The backorder cost is a condition that is not the business you want to have. It is both an unnecessary source of spending and also reflects inefficiencies in inventory management and market demand anticipation. In this article, we will discuss the definition, the meaning of the backorder cost, and what methods to reduce this cost.
Backorder cost is the expense a company incurs in the event that an order cannot be met. The company still has to fulfill that order after that. This cost will include both the actual and perceived costs of not completing an order such as interest charges, negative customer relationships, and other costs that may arise. Backorder cost is usually calculated and presented per unit. It is also sometimes considered a penalty.
Backorder costs are important to measure because the relationship between the cost of the backorder and the cost of inventory is for business owners to evaluate and decide if a company should produce multiple products or fewer products.
However, many of the costs of ordering are intangible. Customers can become dissatisfied and turn to your competitors' services. Inventory orders can also demonstrate inventory management weaknesses that your business needs to overcome.
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In the case of a sudden increase in customer buying demand, many businesses will consider it a big challenge. On the other hand, after taking into account the actual and intangible costs that you have to pay, you may be able to spot order issues that can indicate the quality of existing warehouse management. purchase behavior as well.
Therefore, calculating the percentage of orders that have been fully shipped is also a method to evaluate the effectiveness of customer service that many businesses use.
Improving market prediction accuracy is one of the strategic methods you can use to minimize the backorders, although it is not easy to do so. The advice for this is to implement a supply chain planning system with the integration of automated forecasting algorithms.
To estimate future market demand, a Supply Chain Planning (SCP) system using prior demand and the algorithm that best matches the specific type of use of the item will be an effective strategy. Not to mention, the market knowledge from salespeople and marketing campaigns should also be incorporated into the SCP system to further enhance predictability.
The next approach to reducing backorders is to use Ready to Promise (ATP) when ordering. ATP is a tool with the role of predicting when the inventory is enough to meet the market demand. By using the available inventory information and the phased supply and demand, you get a more streamlined plan for optimizing backlog. Except in bad cases, this method will help businesses get the most thoughtful and reasonable preparation.
In some cases, the consignment of goods to a customer's facility may be an option. When necessary, the customer withdraws from the existing stock and the company can respond to the demand when the existing balance reaches a predetermined reorganization point.
We will first assume that this joint model allows for pre-order and out-of-stock stocking. In addition, the company's sales are not sold out due to being out of stock. We will also re-order any need that is not met.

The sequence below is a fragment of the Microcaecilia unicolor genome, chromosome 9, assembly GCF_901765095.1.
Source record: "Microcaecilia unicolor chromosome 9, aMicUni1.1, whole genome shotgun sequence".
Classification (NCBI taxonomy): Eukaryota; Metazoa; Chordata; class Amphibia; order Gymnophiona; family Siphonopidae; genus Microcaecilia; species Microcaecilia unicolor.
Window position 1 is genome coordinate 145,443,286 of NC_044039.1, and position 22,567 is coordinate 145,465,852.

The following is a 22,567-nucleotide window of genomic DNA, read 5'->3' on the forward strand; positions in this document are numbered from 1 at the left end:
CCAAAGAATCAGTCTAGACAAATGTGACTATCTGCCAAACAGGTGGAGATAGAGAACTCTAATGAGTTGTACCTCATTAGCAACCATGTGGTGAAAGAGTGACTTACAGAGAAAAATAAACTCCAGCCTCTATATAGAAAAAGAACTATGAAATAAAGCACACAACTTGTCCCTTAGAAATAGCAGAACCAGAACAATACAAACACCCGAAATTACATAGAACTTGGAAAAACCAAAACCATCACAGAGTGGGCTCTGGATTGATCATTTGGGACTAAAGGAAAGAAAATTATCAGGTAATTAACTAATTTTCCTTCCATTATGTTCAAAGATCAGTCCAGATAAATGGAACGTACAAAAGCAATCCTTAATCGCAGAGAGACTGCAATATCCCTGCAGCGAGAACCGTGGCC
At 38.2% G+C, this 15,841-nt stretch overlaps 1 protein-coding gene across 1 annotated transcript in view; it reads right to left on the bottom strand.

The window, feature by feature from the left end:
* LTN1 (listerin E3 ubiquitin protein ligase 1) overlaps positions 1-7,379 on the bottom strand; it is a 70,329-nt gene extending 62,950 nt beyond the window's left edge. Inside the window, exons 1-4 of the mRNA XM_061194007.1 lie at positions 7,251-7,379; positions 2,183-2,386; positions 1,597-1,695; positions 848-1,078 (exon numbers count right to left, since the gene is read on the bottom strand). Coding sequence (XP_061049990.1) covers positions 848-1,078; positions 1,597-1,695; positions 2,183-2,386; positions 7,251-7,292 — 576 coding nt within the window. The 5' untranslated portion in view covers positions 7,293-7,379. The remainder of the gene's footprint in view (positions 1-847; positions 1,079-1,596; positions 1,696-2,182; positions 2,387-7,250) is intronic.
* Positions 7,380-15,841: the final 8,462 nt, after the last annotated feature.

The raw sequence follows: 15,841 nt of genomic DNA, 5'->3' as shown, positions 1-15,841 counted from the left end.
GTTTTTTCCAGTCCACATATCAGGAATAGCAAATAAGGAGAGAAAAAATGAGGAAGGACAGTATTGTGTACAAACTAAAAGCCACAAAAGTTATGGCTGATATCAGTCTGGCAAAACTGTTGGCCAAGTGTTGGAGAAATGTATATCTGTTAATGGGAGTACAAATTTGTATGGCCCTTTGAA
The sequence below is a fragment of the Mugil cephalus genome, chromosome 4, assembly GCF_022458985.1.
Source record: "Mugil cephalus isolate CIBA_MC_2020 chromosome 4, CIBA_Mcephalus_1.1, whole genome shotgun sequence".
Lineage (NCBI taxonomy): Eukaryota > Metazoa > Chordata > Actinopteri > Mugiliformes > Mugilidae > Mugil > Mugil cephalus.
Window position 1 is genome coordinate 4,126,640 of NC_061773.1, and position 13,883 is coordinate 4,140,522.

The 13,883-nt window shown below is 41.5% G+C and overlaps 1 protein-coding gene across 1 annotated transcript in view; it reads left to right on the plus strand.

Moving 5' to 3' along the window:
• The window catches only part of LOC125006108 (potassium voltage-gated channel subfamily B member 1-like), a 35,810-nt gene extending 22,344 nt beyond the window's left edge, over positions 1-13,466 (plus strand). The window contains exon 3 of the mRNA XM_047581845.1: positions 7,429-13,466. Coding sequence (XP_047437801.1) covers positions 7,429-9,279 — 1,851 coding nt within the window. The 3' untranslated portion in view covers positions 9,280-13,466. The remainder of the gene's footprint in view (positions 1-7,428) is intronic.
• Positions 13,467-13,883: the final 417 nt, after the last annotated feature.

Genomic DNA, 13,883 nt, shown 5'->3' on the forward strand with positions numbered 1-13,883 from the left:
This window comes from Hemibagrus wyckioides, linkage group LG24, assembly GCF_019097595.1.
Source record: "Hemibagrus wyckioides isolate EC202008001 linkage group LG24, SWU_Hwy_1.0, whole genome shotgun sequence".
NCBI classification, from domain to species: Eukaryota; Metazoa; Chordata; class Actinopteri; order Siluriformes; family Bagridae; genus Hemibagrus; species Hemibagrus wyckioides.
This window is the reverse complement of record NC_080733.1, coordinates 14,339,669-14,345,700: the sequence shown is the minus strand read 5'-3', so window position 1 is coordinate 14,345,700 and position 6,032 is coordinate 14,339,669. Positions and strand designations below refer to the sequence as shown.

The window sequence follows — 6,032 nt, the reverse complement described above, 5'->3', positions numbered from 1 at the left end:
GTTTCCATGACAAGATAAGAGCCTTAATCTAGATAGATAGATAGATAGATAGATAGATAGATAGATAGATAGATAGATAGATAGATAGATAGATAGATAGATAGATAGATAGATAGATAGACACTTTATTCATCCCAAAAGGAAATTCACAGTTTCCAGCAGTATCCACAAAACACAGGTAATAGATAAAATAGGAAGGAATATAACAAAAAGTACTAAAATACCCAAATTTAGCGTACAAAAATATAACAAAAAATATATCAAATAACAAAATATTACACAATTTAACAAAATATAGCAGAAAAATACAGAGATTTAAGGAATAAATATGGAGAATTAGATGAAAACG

Annual Setup Cost + Annual Holding Cost + Annual Backordering Cost = Total Annual Cost Cost of annual setup (ordering)
= (D/Q).S Annual Operating Cost
= (Average Inventory Level).H
We can deduce from the graphical ratios that T1/T= (Q-b)/Q
As a result, if we replace T1/T in the above equation, we get Backorder Inventory Model Average Inventory Level = (Q-b) 2/2Q
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It demonstrates how successfully the firm maintains its inventory and clients, as well as how well it communicates with its customers in order to keep them. Backorder examples include the following:
Company A sells a variety of shoes online. At Christmas, the company offers a 30% discount on all types of shoes in the online store and receives an unusual volume of orders: 3,000 orders in the first 2 hours. But currently, the company can only handle 2000 orders and it takes nearly a week to complete the remaining 1,000 orders.
While having a product with a large customer pay leads to generating waiting lists is a good signal for the business, it also runs the risk of actual costs associated with not having the item to deliver to the customer that a company will incur.
Some of the more common costs can be listed. For example, to meet a sufficient number of orders, Company A will have to spend more money on express transportation to move goods from the supplier to the warehouse faster. Then, to speed up production, it can pay its workers a lot of money during overtime.
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Mr. B wants to buy 15 tables from the dealer, but dealers have only 8 in stock. If Mr. B still wants to buy, he will receive 8 in advance and wait for the remaining 7 tables. The time for the supplier to deliver to the agent 7 tables is 2 months so Mr. B will have to wait 2 months. So here Mr. B has two choices.
The first option is to be able to pre-purchase 8 tables at a dealer and wait for the remaining 7 tables in the next 2 months.
The second option is if Mr. B is in need of a folding table, he can take 8 tables first and ask the agent to give him the remaining 7 tables in 3 weeks, or else he will cancel the order. there.
In this case, in order to retain customers and competitive factors, the agent will be forced to have solutions to fulfill Mr. B.'s wishes.